Wednesday, January 7: Exodus 2:1-11

It’s funny how you can read a passage of scripture a hundred times over the course of your life and each time you read it something new pops out at you. The thing that captured my attention this morning from this passage is the fact that Moses’ name is a play on the phrase “drawn out of the water.”


I’ve got water on my mind today (not water on the brain, that’s different). I’m not talking about the bitter cold, frozen water blowing around outside. (BTW, stay safe and warm today as you enjoy a cold day off from school) No, I’ve got water on my mind because tonight I was planning to teach about baptism at Catechism, this coming weekend I’m preaching about Jesus’ baptism, and next Wednesday we conclude the unit on baptism at Catechism.

What’s the big deal about water anyway?

The princess of Egypt drew Moses out of the Nile River because his mother placed him there to save his life. The princess’ father, Pharoah, had ordered that all Hebrew baby boys be thrown into the river to drown and die. Moses’ mother fudged a bit. She technically put him in the river. Hey, the Pharoah never specified that you couldn’t put him in a basket first, and then put him in the river, did he? Smart and courageous woman!

Moses was surrounded by death. Water kills, if not used properly. Yet, because of the ingenuity and faithfulness of his mother, and the mercy of a powerful princess, Moses was saved by that same water that killed the other boys.

Moses grew up to be the savior of the Hebrew people. He drew them out of slavery in Egypt, crossed the Red Sea (another baptism motif, BTW), and led them to the land and the life that God had promised.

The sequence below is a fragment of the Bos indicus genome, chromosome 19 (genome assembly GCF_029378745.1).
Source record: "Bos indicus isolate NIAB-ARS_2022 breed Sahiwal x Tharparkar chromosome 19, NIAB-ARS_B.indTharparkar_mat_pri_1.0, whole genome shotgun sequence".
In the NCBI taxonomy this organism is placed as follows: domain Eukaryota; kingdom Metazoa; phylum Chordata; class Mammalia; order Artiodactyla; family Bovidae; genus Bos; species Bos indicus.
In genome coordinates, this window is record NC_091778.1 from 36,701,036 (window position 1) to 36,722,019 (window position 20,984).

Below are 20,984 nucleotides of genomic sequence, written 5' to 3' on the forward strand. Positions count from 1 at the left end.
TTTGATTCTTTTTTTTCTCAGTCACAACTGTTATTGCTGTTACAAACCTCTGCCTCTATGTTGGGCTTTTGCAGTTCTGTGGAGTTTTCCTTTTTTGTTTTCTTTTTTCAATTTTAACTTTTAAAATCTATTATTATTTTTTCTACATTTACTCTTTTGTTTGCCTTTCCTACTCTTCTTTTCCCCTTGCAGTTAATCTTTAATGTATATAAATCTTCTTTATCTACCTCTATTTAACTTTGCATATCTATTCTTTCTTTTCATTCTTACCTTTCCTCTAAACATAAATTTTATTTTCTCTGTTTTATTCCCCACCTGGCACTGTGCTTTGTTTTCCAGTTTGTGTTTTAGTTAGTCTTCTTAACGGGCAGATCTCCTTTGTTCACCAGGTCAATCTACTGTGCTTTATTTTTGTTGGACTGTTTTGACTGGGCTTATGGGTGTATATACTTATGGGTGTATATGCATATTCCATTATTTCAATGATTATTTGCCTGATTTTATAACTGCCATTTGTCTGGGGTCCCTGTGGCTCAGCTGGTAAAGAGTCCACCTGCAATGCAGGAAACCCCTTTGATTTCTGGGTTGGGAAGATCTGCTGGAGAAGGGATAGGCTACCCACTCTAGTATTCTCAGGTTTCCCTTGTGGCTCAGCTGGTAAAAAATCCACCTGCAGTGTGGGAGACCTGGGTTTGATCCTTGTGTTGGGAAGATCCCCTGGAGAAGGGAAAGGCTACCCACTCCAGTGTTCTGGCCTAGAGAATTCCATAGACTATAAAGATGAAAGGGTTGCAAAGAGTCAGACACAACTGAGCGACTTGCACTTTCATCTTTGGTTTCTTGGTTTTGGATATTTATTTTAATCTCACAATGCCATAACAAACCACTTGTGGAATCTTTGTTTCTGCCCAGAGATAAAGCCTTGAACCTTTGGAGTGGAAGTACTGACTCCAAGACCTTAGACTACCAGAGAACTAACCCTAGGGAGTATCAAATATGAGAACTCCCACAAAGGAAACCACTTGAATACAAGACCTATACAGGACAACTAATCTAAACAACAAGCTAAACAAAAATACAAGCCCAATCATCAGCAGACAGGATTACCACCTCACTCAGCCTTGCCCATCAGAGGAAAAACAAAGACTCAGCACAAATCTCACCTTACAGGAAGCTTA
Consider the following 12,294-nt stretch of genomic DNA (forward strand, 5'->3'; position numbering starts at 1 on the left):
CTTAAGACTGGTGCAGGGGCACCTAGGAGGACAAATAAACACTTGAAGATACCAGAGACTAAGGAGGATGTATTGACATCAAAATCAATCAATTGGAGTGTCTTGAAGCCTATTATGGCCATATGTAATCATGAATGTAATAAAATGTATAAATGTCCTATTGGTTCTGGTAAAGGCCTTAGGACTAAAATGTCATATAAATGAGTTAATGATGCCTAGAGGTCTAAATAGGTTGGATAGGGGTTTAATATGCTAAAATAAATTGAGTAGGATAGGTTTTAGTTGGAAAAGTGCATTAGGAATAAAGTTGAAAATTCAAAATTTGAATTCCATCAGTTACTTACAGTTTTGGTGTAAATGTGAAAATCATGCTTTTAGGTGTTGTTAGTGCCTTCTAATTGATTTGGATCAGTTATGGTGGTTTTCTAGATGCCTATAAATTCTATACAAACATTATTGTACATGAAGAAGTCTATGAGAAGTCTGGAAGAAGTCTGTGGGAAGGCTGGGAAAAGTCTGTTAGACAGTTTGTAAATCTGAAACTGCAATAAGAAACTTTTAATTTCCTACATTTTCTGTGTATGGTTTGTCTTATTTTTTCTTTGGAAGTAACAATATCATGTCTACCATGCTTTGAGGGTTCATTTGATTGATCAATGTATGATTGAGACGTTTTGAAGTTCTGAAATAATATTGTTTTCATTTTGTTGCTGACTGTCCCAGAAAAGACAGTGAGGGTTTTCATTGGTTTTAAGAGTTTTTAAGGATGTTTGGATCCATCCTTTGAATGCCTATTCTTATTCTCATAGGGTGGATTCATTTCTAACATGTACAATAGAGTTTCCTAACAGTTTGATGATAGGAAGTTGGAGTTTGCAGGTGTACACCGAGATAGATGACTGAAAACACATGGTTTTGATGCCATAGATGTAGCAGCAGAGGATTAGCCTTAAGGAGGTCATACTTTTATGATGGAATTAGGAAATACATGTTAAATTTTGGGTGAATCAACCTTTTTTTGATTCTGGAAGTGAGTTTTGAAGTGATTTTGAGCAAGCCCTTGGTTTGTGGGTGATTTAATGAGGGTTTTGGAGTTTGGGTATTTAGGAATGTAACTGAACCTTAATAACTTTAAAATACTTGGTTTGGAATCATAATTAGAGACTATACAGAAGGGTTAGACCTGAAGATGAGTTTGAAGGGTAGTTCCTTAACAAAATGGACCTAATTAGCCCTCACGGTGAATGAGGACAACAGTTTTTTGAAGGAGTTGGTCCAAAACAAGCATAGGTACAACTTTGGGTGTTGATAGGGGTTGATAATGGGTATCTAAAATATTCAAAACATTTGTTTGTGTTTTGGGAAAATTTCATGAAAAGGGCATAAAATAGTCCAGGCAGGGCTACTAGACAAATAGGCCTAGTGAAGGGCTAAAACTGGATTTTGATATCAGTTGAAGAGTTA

Jesus will do the same thing in this weekend’s text. Jesus is a new Moses. He allowed the sin and evil of the world to destroy him. He was baptized by water and by fire. His baptism was a dedication of his whole self to carry out the will of his Father and give everything in order to rescue us.

Then Jesus called us to follow him. Jesus asks us to give everything to follow him. You see, baptism isn’t just a religious ceremony. Baptism is a drowning. It is a death. We die to our old self. We die to the sin that clouds our judgment. We drown in the Nile River, and then God, through the Holy Spirit, draws us out of the water to walk in a new life. This is a resurrection life in which we can live in the promise of God to be a blessing to all people.

If you have a couple more minutes, do two things. First, read Romans 6:1-4.

Second, watch this movie clip. It comes from James Cameron’s movie The Abyss. I think it is an interesting analogy of what it means to be baptized–to die to your self so that you can go deeper into the life of God and truly live.


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